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Efficiently computing tower fields for pairings

asked 2020-01-24 02:02:27 +0100

anonymous user


updated 2020-01-24 18:27:18 +0100

Hello all,

I'm messing around trying to create a toy bls12-381 implementation. In order to create the required tower of fields, I'm doing this:

F = GF(0x1a0111ea397fe69a4b1ba7b6434bacd764774b84f38512bf6730d2a0f6b0f6241eabfffeb153ffffb9feffffffffaaab)
g1curve = EllipticCurve(F, [0,4])

K2.<x> = PolynomialRing(F)
F2.<u> = F.extension(x^2+1)
K6.<y> = PolynomialRing(F2)
F6.<v> = F2.extension(y^3 - (u+1))
K12.<z> = PolynomialRing(F6)
F12.<w> = F6.extension(z^2 - v)

Such towering is described in multiple places, e.g, Optimal Ate Pairings at the 128-bit Security level (hxxps://, Implementing Pairings at the 192-bit Security Level (hxxps:// and Faster Subgroup Checks for BLS12-381 (hxxps://

I am implementing example code given in Guide to Pairing Based Cryptography (hxxps:// that relies on the w $F_p^{12}$ element defined in the above extension tower. However, the last step, of this code appears to take an inordinate amount of time (yet to see it complete).

Taking the cue from faster subgroup checks for bls12, I tried to redefine this as:

F12.<w> = F6.extension(x^2 - v)

but this fails with a type conversion error.

I've tried to search this site to find out how I might generate F12 directly from F2 as I've seen comments indicating that performance of towers of field extensions is... not great and this is also my experience. I have tried to define Fp12 entirely in terms of x from the first PolynomialRing, but I haven't found a way to try to extend directly from Fp2 to Fp12 yet (I only need Fp12 and its sextic twist. I have seen how to create a homomorphism to embed one elements in another field, but I haven't yet tried to use this to simplify. Can this be done? Is there a way to make this performant?

Apologies for the broken links, I'm not allowed to include links yet.

Update: Following @rburing's comment, I noted that the tower field is as follows:

$$\mathbb{F}_{p^2} = \mathbb{F}_p[a]/(a^2+1) $$ $$\mathbb{F}_{p^6} = \mathbb{F}_{p^2}[b]/(b^3-(a+1)) $$ $$\mathbb{F}_{p^{12}} = \mathbb{F}_{p^{12}}[c]/(c^2-b) $$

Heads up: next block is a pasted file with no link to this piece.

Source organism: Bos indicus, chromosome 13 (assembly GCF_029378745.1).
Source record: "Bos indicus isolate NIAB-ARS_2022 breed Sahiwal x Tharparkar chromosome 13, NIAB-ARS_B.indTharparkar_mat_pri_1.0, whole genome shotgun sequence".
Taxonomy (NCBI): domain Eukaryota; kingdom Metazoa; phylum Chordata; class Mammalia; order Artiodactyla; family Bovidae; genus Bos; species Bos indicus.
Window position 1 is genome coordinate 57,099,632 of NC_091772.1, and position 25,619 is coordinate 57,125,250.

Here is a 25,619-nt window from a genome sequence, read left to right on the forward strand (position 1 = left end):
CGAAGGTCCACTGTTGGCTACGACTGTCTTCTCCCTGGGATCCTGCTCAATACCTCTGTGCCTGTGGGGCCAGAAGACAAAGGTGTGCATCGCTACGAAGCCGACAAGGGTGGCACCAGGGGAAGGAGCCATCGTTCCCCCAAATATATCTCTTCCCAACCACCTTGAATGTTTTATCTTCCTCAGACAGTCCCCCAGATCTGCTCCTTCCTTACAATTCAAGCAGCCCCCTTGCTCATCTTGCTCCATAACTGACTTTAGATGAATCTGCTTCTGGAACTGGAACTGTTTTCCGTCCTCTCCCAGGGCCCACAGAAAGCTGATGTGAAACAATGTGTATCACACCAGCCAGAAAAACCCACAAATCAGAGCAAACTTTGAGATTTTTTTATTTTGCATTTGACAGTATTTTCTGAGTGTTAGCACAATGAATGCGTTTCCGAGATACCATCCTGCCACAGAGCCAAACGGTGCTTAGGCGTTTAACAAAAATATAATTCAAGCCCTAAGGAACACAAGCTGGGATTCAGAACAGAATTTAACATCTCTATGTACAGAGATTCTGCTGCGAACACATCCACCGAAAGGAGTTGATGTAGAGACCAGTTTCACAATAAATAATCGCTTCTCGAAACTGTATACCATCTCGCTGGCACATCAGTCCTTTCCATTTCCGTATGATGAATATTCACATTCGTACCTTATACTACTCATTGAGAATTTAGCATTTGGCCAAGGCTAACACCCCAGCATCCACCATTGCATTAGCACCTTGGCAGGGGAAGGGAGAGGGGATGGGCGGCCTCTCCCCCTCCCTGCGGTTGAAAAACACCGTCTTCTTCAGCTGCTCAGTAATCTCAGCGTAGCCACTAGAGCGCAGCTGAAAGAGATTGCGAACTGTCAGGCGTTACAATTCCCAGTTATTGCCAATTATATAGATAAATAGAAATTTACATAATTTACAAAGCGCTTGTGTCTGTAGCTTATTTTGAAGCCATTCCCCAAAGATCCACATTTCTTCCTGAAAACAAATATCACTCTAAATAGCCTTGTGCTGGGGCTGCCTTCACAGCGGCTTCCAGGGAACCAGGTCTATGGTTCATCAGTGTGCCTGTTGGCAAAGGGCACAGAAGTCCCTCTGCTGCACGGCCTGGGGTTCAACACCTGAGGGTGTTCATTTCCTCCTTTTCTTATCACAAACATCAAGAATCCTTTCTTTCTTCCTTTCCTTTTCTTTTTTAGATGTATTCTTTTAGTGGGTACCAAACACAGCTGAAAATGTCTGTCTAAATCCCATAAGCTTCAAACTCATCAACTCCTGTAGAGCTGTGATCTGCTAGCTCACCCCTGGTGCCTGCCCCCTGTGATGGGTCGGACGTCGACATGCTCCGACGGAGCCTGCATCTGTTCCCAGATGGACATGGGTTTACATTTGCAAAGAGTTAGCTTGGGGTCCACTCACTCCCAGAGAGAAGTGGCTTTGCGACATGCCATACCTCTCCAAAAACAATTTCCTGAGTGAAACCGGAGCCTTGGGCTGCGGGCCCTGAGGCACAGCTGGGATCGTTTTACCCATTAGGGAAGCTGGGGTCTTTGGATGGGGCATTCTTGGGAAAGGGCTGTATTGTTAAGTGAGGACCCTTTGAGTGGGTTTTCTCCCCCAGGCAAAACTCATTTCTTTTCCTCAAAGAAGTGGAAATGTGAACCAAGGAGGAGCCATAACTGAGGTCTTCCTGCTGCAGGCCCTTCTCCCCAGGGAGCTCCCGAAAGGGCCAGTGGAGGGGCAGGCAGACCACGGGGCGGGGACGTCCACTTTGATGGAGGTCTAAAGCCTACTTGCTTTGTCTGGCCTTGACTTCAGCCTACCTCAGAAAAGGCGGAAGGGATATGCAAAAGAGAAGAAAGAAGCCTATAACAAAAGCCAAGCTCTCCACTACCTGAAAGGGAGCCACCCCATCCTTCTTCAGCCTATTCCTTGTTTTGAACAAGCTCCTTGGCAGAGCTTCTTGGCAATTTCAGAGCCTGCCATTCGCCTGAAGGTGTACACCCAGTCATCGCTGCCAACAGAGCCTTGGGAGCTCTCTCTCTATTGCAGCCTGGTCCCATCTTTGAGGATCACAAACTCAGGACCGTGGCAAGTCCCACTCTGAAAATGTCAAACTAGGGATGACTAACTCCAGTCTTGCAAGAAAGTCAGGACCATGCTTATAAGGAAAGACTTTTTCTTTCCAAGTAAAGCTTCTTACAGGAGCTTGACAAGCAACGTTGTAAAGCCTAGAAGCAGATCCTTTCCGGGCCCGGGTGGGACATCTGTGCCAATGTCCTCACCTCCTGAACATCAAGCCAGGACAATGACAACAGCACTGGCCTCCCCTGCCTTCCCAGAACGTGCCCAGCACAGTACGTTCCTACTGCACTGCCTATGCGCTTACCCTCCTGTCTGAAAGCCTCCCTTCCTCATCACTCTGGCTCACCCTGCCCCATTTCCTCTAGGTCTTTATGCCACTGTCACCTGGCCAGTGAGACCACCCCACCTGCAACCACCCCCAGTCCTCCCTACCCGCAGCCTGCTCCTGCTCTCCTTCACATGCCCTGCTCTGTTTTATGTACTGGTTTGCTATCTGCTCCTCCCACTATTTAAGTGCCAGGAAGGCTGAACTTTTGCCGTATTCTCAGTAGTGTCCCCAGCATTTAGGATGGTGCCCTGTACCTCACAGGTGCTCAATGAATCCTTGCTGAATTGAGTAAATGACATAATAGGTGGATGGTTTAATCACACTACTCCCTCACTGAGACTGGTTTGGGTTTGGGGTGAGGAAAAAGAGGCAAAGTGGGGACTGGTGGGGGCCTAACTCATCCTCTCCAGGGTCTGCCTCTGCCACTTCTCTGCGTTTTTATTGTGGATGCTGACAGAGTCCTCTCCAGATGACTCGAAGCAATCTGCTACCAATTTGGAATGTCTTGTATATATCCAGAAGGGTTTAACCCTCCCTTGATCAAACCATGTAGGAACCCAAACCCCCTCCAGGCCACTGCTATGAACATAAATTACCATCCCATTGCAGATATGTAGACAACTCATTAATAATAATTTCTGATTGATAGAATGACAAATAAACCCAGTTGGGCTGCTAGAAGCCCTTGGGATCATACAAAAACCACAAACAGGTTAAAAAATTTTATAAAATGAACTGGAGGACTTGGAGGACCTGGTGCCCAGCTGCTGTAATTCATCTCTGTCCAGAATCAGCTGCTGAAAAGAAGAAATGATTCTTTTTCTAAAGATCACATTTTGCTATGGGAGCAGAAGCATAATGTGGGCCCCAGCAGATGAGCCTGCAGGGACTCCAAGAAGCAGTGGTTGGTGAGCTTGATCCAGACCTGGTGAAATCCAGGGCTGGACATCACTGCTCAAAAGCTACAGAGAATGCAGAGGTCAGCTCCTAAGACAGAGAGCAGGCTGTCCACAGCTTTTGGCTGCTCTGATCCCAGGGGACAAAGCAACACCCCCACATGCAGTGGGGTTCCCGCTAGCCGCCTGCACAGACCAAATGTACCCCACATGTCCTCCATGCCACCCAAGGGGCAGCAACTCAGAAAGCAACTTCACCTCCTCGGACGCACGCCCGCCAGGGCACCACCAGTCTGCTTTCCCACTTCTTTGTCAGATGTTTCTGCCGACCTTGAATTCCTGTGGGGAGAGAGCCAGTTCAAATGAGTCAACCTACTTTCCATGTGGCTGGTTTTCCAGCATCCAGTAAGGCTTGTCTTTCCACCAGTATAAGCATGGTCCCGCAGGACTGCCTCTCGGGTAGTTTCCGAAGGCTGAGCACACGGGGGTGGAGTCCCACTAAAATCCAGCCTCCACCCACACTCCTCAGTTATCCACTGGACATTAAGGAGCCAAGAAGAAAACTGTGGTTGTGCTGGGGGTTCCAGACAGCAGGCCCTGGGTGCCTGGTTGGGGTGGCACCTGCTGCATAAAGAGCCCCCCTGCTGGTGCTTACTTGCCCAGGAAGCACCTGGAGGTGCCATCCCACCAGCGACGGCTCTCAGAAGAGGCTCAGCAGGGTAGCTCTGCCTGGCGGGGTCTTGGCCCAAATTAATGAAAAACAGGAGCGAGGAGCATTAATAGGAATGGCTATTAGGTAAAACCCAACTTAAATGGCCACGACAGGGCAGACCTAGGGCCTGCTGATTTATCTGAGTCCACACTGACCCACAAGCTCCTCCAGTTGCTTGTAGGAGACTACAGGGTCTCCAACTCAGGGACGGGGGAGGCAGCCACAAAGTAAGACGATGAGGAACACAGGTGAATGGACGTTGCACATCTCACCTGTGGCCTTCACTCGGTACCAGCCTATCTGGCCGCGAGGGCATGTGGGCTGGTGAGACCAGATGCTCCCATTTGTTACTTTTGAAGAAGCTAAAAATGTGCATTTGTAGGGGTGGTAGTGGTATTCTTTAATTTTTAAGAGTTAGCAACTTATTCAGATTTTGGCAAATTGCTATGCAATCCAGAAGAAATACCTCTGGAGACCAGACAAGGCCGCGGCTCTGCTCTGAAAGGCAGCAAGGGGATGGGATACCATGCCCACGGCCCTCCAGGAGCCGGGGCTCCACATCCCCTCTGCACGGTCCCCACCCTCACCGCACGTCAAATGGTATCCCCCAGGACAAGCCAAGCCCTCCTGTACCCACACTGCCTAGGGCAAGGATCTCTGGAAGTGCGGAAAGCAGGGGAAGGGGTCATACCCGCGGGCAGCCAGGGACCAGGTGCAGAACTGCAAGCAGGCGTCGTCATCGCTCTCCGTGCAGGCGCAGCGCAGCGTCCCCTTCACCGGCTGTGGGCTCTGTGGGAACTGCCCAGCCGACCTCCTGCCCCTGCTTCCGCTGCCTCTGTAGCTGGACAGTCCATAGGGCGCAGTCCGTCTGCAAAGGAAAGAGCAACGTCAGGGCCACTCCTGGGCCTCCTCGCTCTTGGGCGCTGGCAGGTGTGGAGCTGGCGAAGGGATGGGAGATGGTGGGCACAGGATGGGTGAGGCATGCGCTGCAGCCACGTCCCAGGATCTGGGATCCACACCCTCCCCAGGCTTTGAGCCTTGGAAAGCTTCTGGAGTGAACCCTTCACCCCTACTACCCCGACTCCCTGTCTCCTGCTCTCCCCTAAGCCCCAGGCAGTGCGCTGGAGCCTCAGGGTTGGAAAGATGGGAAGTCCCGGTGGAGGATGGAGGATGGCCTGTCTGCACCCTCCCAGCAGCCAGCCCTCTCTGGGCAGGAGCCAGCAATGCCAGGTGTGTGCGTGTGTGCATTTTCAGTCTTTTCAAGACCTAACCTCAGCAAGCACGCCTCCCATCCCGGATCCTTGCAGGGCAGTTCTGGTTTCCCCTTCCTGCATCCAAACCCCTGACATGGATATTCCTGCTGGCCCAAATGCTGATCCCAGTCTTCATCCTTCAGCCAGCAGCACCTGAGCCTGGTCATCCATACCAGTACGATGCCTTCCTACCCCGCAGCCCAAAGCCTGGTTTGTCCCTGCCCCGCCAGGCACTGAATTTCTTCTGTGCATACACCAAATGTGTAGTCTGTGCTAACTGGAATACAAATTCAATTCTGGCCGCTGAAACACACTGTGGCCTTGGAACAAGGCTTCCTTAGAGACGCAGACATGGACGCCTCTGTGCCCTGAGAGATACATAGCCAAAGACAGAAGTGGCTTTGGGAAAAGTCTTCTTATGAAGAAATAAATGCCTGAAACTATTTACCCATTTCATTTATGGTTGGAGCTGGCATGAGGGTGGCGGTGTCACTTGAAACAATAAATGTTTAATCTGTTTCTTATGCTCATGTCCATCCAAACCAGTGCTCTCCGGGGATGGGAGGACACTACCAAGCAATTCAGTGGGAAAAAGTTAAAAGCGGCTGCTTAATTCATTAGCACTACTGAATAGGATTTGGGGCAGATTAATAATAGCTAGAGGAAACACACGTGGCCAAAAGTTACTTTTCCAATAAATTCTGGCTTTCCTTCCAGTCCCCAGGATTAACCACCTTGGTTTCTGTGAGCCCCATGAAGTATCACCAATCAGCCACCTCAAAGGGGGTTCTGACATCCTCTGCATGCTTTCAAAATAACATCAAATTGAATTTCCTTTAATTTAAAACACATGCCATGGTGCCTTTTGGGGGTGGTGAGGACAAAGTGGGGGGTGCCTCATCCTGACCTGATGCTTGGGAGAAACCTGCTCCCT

From this we have that $b^3 = a+1$ and $c^2 = b$, hence $c$ alone being a sixth root of $a+1$. If $c$ is a sixth root, then $c^2$ is a third root, so $c^2 = (a+1)^(1/3)$ and we can see also that $b=a+1$. To give sage some help, we cube both terms. I think therefore that:

$$\mathbb{F}_{p^{12}} = \mathbb{F}_{p^2}[a]/((a+1)-(a+1)^3)$$

which can be represented two ways in sage:

F12.<w> = F2.extension((u+1)-(x^2+2)^3)
F12a.<q> = F2.extension((u+1)-(u+1)^3)

Sage dislikes the latter ("finite field in u is not alphanumeric") but the former at least constructs and object in a second or two, and gives:

Univariate Quotient Polynomial Ring in w over Finite Field in u of size 4002409555221667393417789825735904156556882819939007885332058136124031650490837864442687629129015664037894272559787^2 with modulus w^6 + 6*w^4 + 12*w^2 + 4002409555221667393417789825735904156556882819939007885332058136124031650490837864442687629129015664037894272559786*u + 7

My question is, is this the correct object?

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Note $w$ is a sixth root of $u+1$, since $w$ is a square root of $v$ and $v$ is a cube root of $u+1$. So you can define the extension from $\mathbb{F}_{p^2} = \mathbb{F}_p[u]/(u^2+1)$ to $\mathbb{F}_{p^{12}}$ by $\mathbb{F}_{p^{12}} := \mathbb{F}_{p^2}[w]/(w^6 - (u+1))$, and put $v = w^2$.

rburing gravatar imagerburing ( 2020-01-24 13:11:42 +0100 )edit

@rburing Thanks. Unfortunately, this is hard to translate to sage, because $F_p^{12}[w]$ for example is defined by F12.<w> = ... and I can't use w on the RHS of that expression (nor can I use v, because that's the polynomial ring in the intermediate extension field $F_p^6$ and my hypothesis is that sage just can't cope with this level of towering, so I was hoping simply not to use anything in F6or K6 and associated terms. Have edited my question with what I think is the correct derivation based on your comment.

zahllos gravatar imagezahllos ( 2020-01-24 17:55:26 +0100 )edit

By my comment I meant that after defining F2 with generator u, you can do (instead of your code):

R.<y> = PolynomialRing(F2)
F12.<w> = F2.extension(y^6 - (u+1))
v = w^2
rburing gravatar imagerburing ( 2020-01-24 21:23:59 +0100 )edit

1 Answer

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answered 2020-01-31 12:46:06 +0100

dan_fulea gravatar image

We can start with a default version of $F=\Bbb F_q$, $q=p^{12}$, construct $w$ inside it, ask for the minimal polynomial $P$ of $w$, and work further with $F$. Or construct $K\cong F$ by using $K=\Bbb F_p[X]/(P)$. Let us construct $w$ in the "default" world.

F = GF(0x1a0111ea397fe69a4b1ba7b6434bacd764774b84f38512bf6730d2a0f6b0f6241eabfffeb153ffffb9feffffffffaaab)
p = F.characteristic()
F12.<G> = GF(p^12)    # G is the generator, we will not need it below

u = sqrt(F12(-1))
R12.<Y> = PolynomialRing(F12)

v = (Y^3 - (u+1)).roots(multiplicities=False)[0]
w = sqrt(v)

P = w.minpoly()

As expected, we get a polynomial P of degree $12$, and now we may want to switch to

K.<W> = GF(p^12, modulus=P)


sage: P                                                                                                                              
x^12 + 4002409555221667393417789825735904156556882819939007885332058136124031650490837864442687629129015664037894272559785*x^6 + 2
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Asked: 2020-01-24 02:02:27 +0100

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Last updated: Jan 31 '20